When notification of the availability of Apogee’s new Clearmountain’s Domain multi-FX plug-in arrived in my email box, my first thought was, OK Apogee, what do I need this for? I have great plug-ins up the wazoo, and I am not impressed when celebrity engineers are attached to products (OK, maybe I am a little.)
So why did I decide to proceed and check it out? In a word, curiosity. I love the compressors and EQs in Apogee’s FX Rack and they have replaced some of my UAD plugins in my regular workflow and as an Apogee Element audio interface user, it’s kind of an obvious fit. Finally, when I see that it recreates plugin tandems that Bob Clearmountain used on Springsteen recordings, among others, and well, I am all in with The Boss.
Clearmountain’s Domain is a Mac compatible (a Windows version will be available sometime mid-November) multi-FX plugin, with a signal chain that includes convolution reverbs; a stereo delay with “Spin Time Compression”; EQs/De-esser, Pitch Shifter; a Mixer; a Ranzomizer, and a Real Time Visualizer. Presets contain various settings of them that you can edit and create your own to save, with no fear of overwriting the originals. It requires an iLok account, but not a physical iLok. So if you are unalterably anti-PACE copy protection, you can stop reading here.
When you first open the plugin, you see the attractive FX Visualizer with a wheel in the center.
Play an audio file through it, and it lights up with a visual feedback display.
Now I am not the most visual learner or processor. I generally am more of a text and numbers guy, but most users will probably find the FX Visualizer appealing and useful. But what I do like is that right away I see sliders for input and FX blend wetness, because that I relate to. You can use it either directly on the channel strip or as a send effect. I prefer the control that sending to a bus gives me, but YMMV. Apogee recommends starting with the FX Blend set to between 40-60% on the channel strip and 100% when used as a send effect on a bus.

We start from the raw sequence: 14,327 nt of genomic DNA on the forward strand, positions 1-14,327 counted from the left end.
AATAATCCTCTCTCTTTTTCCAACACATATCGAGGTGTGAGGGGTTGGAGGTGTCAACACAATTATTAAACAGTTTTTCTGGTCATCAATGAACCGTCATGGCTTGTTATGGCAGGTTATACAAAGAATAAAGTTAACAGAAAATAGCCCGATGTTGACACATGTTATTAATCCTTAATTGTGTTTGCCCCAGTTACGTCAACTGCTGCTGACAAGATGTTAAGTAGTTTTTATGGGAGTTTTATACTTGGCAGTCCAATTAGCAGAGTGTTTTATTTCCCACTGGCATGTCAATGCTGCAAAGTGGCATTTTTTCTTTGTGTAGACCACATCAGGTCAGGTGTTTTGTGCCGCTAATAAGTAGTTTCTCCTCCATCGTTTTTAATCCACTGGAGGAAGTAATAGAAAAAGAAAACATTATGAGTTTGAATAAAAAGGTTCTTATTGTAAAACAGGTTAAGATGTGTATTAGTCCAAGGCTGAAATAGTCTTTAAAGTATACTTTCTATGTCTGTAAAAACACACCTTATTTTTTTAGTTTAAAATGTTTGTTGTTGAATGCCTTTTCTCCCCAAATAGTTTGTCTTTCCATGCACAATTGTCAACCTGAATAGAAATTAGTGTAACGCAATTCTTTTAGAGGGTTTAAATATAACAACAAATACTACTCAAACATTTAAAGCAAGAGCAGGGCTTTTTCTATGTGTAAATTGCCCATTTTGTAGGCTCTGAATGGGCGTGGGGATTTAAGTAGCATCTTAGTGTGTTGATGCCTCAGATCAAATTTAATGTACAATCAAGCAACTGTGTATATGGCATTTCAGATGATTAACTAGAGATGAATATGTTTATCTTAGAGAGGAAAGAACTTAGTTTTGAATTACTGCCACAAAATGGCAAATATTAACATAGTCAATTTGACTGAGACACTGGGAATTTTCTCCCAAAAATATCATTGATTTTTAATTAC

The following presets are available and I decide to begin with Generic Wide Vocals.
Clicking on the wheel brings up a a couple of icons in the upper right hand corner of the GUI for a link to the built in help pdf and a configuration gear.
With the gear you have the ability to toggle on /off the Visualizer, set Persistence for the decay time of any of the controls and power off any of the “Colors.” As soon as you change any of them, the preset name becomes italicized, to show that you are changing the preset. As stated earlier, you needn’t worry however about ever losing any of the presets if you save an edited one, as the plugin will not allow you to overwrite them.
The signal flow is very well explained and illustrated on page 11 of the built-in Help PDF that you open by clicking on the icon, so I won’t go through it here.
You can open Advanced View by clicking on any one of the choices you see in this picture.
This is a classic case where I picture is worth a thousand words, so I will just show you a series of screenshots.
The Mixer’s solo and mute buttons are invaluable for customization. There is Tap Tempo for the Delay if you turn off sync. There are EQs for Reverb and Delay input. You can press the A to B arrows to compare two settings you are considering, very handy.
Could it be any simpler to understand and use? I don’t think so, and I just love that, because it is not the steep learning curve that many multi-FX plugins require. And in the Help PDF, Bob Clearmountain gives you a bunch of tips for each effect that gives you insight into his thought process that is very interesting and educational.
My initial tests indicate that it is pretty CPU efficient. I opened several instances with little impact on my CPU power. One thing that surprises me a little is that you cannot open it in the Apogee Control FX Rack to track with and print, only in your DAW. Maybe that will come in the future.
OK, got it Jay, very easy to use and understand, but how does it sound? Very good. Better than the UAD multi-FX plugins I have or offerings from other developers like Soundtoys, Softube, Waves and others? I will have to live with it for a while in the heat of real world usage and see how often I start with it but end up swapping it out for another, and of course, it is subjective. Certainly, if you don’t already have a multi-FX plugin that you love, it is worth your consideration.
Fortunately, you can decide for yourself. Here you can hear some examples of the plugin on and bypassed. Also, you can try it for free for 15 days, as long as you have an iLok account. If you don’t already own multi-FX plugins that you love, this is certainly a fine choice. Even if you do, you may well want it.
The price btw is $349, a bit on the pricey side, but for example, Soundtoys 5 would set you back $499.
Pros: Excellent sound. CPU efficient, especially easy to use and learn, with an easy-to-understand built in PDF that includes tips on the signal chain choices from a legendary producer.
Cons: A little pricey. Can’t be used in the Apogee Control FX rack.
Price: $349 US.
Learn more about mixing with plug-ins: https://ask.audio/academy?nleloc=new-releases